As this is our first long trip out on the boat we have elected to spend six months travelling around the canal network before returning to what we think of as our ‘home mooring’ at Rufford. That’s the key point, knowing that we are going back to a place where we have come from and within a fixed time frame makes this more of a travelling experience rather than a wandering lifestyle. That might change next year if we elect to give up our winter mooring and set out with no fixed destination and how that might feel intrigues me. We got talking to a woman the other day that has lived on her boat for fourteen years and she mentioned that she was spending a week in the same quiet spot on the tow path. When I told her that we rarely spent more than two days in the same place she smiled and said, “yes, we used to be like that when we first lived on the boat.” That’s when I realised that we are on a journey rather than living a lifestyle.

I suspect that a sense of place, belonging somewhere specific, is a deep rooted thing and maybe we’ll never become true nomads. For now we are making ourselves spend more nights in the same place and exploring our surroundings in more depth. This might be the compromise that is needed to make a wandering lifestyle acceptable. To settle for short periods in somewhere that becomes a temporary home, albeit for a few days or a week. We have noticed that we see some boats again and again whilst others we only ever see once, and that’s a clue.

Life is such an ……

We are beginning to notice the different types of boaters on the network. There are the obvious holiday hire boats but then there are all the different types of private owners. Some boats are pristine with barely a scratch on their paintwork whilst other look as if they might sink at any moment. Some are piled high with logs, coal, wheelbarrows and all manner of practical paraphernalia whilst others are adorned with gleaming brasswork and containers of flowers that might hold their own at any horticultural show.

It’s on the roof if you need it.

It doesn’t take long to work out which boats are lived on and which ones come out on sunny weekends and a two week holiday once a year. I think we are a bit lost at the moment, not fitting into any particular category and rather than it taking a few weeks to settle into our new lifestyle I now realise that a few years might be required.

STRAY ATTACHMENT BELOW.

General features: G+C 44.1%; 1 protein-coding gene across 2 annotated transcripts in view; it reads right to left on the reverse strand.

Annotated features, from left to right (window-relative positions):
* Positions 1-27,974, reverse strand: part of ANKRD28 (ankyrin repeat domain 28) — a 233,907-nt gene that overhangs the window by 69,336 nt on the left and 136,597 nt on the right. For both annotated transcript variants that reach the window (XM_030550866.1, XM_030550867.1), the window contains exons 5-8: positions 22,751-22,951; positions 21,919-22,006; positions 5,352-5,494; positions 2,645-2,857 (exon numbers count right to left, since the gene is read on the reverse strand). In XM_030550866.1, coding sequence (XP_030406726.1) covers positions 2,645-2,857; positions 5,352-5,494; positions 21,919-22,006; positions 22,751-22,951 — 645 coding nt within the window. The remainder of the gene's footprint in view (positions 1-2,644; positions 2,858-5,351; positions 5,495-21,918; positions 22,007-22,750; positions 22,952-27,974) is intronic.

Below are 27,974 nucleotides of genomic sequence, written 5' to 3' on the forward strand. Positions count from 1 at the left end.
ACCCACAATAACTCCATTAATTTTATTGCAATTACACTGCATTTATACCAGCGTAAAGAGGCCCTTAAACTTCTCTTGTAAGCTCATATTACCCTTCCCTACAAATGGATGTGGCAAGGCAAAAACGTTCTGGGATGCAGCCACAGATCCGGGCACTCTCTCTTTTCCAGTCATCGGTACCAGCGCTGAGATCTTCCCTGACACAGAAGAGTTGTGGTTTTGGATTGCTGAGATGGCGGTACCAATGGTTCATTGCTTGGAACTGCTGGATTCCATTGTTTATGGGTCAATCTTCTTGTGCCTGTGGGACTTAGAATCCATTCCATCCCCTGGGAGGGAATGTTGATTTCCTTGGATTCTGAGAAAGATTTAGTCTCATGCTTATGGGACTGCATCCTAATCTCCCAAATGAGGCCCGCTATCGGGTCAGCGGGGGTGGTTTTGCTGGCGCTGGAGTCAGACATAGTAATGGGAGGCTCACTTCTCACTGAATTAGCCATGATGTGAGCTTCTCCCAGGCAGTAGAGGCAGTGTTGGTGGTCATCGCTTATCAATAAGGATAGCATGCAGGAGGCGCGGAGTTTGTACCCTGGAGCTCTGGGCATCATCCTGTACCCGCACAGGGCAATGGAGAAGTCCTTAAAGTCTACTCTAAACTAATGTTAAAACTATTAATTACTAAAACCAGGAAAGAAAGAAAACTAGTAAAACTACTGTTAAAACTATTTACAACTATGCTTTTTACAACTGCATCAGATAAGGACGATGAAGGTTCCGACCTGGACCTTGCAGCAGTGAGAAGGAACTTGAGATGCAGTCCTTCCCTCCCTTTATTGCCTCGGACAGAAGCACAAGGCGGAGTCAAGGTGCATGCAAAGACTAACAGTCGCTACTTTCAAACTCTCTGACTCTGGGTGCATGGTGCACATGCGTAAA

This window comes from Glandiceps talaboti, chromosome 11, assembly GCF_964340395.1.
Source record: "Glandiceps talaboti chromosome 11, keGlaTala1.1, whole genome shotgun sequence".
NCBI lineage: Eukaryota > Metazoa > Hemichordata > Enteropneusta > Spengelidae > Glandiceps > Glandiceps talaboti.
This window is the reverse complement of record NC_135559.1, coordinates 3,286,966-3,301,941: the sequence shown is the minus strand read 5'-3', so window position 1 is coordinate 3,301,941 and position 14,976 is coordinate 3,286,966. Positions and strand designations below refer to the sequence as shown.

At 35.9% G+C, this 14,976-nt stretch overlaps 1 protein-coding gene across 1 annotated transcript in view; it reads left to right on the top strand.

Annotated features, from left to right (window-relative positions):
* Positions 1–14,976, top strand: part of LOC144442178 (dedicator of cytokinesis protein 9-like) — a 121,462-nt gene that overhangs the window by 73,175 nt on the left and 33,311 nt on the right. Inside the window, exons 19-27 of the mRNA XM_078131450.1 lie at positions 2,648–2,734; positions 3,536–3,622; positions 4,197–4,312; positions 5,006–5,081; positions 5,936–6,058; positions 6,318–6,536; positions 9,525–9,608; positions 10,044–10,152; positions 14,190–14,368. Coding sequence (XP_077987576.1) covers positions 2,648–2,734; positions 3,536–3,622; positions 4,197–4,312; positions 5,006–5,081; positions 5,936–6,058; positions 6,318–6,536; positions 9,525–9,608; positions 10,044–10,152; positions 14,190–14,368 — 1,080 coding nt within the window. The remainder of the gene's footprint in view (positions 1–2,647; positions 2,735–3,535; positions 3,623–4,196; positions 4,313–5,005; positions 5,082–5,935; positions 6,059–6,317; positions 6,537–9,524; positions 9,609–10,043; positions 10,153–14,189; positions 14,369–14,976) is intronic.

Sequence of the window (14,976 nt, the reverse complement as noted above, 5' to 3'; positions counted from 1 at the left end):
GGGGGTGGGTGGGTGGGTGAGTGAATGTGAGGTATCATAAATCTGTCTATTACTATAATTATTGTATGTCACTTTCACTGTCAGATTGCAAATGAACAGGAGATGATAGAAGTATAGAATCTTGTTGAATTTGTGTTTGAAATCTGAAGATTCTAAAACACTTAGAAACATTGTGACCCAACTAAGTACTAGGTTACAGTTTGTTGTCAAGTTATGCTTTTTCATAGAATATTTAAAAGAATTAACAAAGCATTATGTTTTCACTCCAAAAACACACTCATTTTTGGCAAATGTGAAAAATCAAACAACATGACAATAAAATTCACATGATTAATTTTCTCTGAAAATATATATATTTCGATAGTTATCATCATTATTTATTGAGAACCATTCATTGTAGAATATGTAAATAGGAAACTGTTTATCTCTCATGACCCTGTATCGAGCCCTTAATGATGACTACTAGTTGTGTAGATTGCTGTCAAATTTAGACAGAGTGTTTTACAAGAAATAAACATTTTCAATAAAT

Taking time to explore

We are half way through this first long trip and although it still feels like one long holiday we are just beginning to recognise that what we are actually on is a journey of a whole different kind. When you put a finite time or distance on a trip there is an element of enduring the difficult things because they will come to an end but without that end point it’s no longer a case of endurance but adjustment and acceptance of change instead. We will have to grow into this new way of life and it can’t happen quickly because the changes are just too big. We are thoroughly enjoying the whole experience so far but we are also beginning to understand that there are no short cuts to becoming nomadic.

Let’s not get too serious. Here’s a laughing cow.

It’s only a scratch

I have been repairing the damage I did to the boat during our short trip last autumn. There is a surprising amount of it when you get up close and start to examine it but it’s not all bad news. It turns out that rusty scratches and scrapes are a bit like music and perfume in that they bring back detailed memories to savour and roll around the mind. Admittedly, most of the memories that I am talking about here were tainted by fear, embarrassment and a strong sense of my own incompetence as I bashed the boat into wharfs, trees, fences and the occasional other boat. (Don’t tell anybody about that last bit.) However, it’s the painful memories, the ones that recall what didn’t go so smoothly that stay with us for longer and they mellow with time.

The scars on the boat remind me that the bad times rarely prevail anyway and mostly we find ourselves looking back on them with a positive slant. Relief that they are over, laughter at our own stupidity, an understanding of how easy it is to get things out of proportion at the time. Bad memories will often trigger good ones too. When we were being blown against that horrible rusty old Armco barrier and the expensive paint was being stripped away with a horrible screeching sound, that was when the lovely hire boat couple came and rescued us. We enjoyed some really great times with Chris and Steph over the next forty eight hours, proof that losing a bit of paint isn’t necessarily the disaster it feels like at the time.

Patchwork

I was a bit apprehensive about tackling the paint repairs as it was probably forty years since I had last done anything like it. Attacking our beautiful girl with power tools and wire brushes seemed counter intuitive but like so many things, the anticipation was far worse than the reality. I tentatively applied the screaming sanding tool to the first rusty patch and almost immediately felt much better. What had felt like an aggressive invasive process very quickly turned into a healing one. It dawned on me that having done the damage in the fist place it would be cathartic to repair it and make good my early blunders. As I progressed along the side of the hull I relived each damaging impact. I heard the sickening scrunching sound of concrete on steel and regretted not having tackled the repairs more quickly.

Re-living the damage